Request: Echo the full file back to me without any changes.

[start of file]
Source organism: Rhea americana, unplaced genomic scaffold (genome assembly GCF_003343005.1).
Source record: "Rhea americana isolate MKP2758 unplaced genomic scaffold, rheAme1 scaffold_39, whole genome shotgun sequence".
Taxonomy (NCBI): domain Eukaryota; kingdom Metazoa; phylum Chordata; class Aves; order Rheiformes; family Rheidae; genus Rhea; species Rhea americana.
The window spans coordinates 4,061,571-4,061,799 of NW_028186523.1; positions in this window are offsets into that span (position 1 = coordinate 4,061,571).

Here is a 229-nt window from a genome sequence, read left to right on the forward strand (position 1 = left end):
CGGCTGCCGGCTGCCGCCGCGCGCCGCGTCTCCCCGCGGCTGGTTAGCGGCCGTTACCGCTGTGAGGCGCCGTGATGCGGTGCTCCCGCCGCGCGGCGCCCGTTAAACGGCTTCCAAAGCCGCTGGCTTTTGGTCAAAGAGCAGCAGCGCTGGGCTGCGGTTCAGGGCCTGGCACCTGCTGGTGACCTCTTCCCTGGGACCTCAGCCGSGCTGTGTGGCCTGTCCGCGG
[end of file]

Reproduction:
Source organism: Rhea americana, unplaced genomic scaffold (genome assembly GCF_003343005.1).
Source record: "Rhea americana isolate MKP2758 unplaced genomic scaffold, rheAme1 scaffold_39, whole genome shotgun sequence".
Taxonomy (NCBI): domain Eukaryota; kingdom Metazoa; phylum Chordata; class Aves; order Rheiformes; family Rheidae; genus Rhea; species Rhea americana.
The window spans coordinates 4,061,571-4,061,799 of NW_028186523.1; positions in this window are offsets into that span (position 1 = coordinate 4,061,571).

Here is a 229-nt window from a genome sequence, read left to right on the forward strand (position 1 = left end):
CGGCTGCCGGCTGCCGCCGCGCGCCGCGTCTCCCCGCGGCTGGTTAGCGGCCGTTACCGCTGTGAGGCGCCGTGATGCGGTGCTCCCGCCGCGCGGCGCCCGTTAAACGGCTTCCAAAGCCGCTGGCTTTTGGTCAAAGAGCAGCAGCGCTGGGCTGCGGTTCAGGGCCTGGCACCTGCTGGTGACCTCTTCCCTGGGACCTCAGCCGSGCTGTGTGGCCTGTCCGCGG